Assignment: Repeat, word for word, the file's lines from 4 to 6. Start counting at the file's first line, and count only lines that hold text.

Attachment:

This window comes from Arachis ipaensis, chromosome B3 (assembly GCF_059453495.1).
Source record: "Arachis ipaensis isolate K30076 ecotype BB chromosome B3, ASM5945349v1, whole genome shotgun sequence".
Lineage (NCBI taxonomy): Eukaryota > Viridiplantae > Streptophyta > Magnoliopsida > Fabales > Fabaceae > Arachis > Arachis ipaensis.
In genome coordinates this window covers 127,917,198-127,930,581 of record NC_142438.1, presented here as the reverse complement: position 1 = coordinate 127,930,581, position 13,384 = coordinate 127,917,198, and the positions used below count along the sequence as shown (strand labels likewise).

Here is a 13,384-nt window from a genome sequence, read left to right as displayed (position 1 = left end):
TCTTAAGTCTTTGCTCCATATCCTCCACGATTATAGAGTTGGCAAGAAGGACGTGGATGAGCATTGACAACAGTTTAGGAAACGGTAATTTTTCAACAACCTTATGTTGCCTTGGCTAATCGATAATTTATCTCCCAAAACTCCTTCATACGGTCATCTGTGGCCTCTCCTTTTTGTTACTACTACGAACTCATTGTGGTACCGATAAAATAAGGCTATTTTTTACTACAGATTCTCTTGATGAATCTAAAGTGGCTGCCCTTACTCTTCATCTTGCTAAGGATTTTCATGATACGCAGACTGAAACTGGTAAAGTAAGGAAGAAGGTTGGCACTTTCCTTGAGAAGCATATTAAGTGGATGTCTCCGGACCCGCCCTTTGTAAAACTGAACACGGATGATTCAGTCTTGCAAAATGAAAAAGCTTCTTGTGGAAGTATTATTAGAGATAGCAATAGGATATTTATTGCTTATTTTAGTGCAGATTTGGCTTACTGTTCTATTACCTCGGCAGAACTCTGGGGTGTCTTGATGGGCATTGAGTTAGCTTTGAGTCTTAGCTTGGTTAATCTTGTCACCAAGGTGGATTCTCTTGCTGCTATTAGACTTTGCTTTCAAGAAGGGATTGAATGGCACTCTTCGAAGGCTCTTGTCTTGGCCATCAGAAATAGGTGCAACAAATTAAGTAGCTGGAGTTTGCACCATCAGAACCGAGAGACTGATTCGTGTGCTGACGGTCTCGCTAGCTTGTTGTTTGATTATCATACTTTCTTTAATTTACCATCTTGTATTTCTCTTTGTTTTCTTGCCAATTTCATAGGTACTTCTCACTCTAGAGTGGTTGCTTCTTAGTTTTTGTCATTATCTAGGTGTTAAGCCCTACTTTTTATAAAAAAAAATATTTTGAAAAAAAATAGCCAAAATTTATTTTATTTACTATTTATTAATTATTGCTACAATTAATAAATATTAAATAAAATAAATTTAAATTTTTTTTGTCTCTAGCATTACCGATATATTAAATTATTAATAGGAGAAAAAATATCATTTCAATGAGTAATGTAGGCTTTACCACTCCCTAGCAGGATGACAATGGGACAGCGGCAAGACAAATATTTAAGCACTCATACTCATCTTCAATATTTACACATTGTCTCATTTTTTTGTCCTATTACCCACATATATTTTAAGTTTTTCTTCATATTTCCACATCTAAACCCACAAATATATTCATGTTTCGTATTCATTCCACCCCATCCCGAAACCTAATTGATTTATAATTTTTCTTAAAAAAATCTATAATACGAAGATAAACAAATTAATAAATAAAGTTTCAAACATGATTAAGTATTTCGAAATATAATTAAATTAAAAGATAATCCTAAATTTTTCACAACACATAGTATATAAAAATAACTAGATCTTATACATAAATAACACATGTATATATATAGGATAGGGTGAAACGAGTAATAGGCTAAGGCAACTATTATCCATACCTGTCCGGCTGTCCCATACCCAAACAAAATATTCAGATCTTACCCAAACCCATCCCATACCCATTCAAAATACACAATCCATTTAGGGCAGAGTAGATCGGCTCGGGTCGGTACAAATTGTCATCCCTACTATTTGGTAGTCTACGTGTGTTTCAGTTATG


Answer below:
In genome coordinates this window covers 127,917,198-127,930,581 of record NC_142438.1, presented here as the reverse complement: position 1 = coordinate 127,930,581, position 13,384 = coordinate 127,917,198, and the positions used below count along the sequence as shown (strand labels likewise).

Here is a 13,384-nt window from a genome sequence, read left to right as displayed (position 1 = left end):
TCTTAAGTCTTTGCTCCATATCCTCCACGATTATAGAGTTGGCAAGAAGGACGTGGATGAGCATTGACAACAGTTTAGGAAACGGTAATTTTTCAACAACCTTATGTTGCCTTGGCTAATCGATAATTTATCTCCCAAAACTCCTTCATACGGTCATCTGTGGCCTCTCCTTTTTGTTACTACTACGAACTCATTGTGGTACCGATAAAATAAGGCTATTTTTTACTACAGATTCTCTTGATGAATCTAAAGTGGCTGCCCTTACTCTTCATCTTGCTAAGGATTTTCATGATACGCAGACTGAAACTGGTAAAGTAAGGAAGAAGGTTGGCACTTTCCTTGAGAAGCATATTAAGTGGATGTCTCCGGACCCGCCCTTTGTAAAACTGAACACGGATGATTCAGTCTTGCAAAATGAAAAAGCTTCTTGTGGAAGTATTATTAGAGATAGCAATAGGATATTTATTGCTTATTTTAGTGCAGATTTGGCTTACTGTTCTATTACCTCGGCAGAACTCTGGGGTGTCTTGATGGGCATTGAGTTAGCTTTGAGTCTTAGCTTGGTTAATCTTGTCACCAAGGTGGATTCTCTTGCTGCTATTAGACTTTGCTTTCAAGAAGGGATTGAATGGCACTCTTCGAAGGCTCTTGTCTTGGCCATCAGAAATAGGTGCAACAAATTAAGTAGCTGGAGTTTGCACCATCAGAACCGAGAGACTGATTCGTGTGCTGACGGTCTCGCTAGCTTGTTGTTTGATTATCATACTTTCTTTAATTTACCATCTTGTATTTCTCTTTGTTTTCTTGCCAATTTCATAGGTACTTCTCACTCTAGAGTGGTTGCTTCTTAGTTTTTGTCATTATCTAGGTGTTAAGCCCTACTTTTTATAAAAAAAAATATTTTGAAAAAAAATAGCCAAAATTTATTTTATTTACTATTTATTAATTATTGCTACAATTAATAAATATTAAATAAAATAAATTTAAATTTTTTTTGTCTCTAGCATTACCGATATATTAAATTATTAATAGGAGAAAAAATATCATTTCAATGAGTAATGTAGGCTTTACCACTCCCTAGCAGGATGACAATGGGACAGCGGCAAGACAAATATTTAAGCACTCATACTCATCTTCAATATTTACACATTGTCTCATTTTTTTGTCCTATTACCCACATATATTTTAAGTTTTTCTTCATATTTCCACATCTAAACCCACAAATATATTCATGTTTCGTATTCATTCCACCCCATCCCGAAACCTAATTGATTTATAATTTTTCTTAAAAAAATCTATAATACGAAGATAAACAAATTAATAAATAAAGTTTCAAACATGATTAAGTATTTCGAAATATAATTAAATTAAAAGATAATCCTAAATTTTTCACAACACATAGTATATAAAAATAACTAGATCTTATACATAAATAACACATGTATATATATAGGATAGGGTGAAACGAGTAATAGGCTAAGGCAACTATTATCCATACCTGTCCGGCTGTCCCATACCCAAACAAAATATTCAGATCTTACCCAAACCCATCCCATACCCATTCAAAATACACAATCCATTTAGGGCAGAGTAGATCGGCTCGGGTCGGTACAAATTGTCATCCCTACTATTTGGTAGTCTACGTGTGTTTCAGTTATG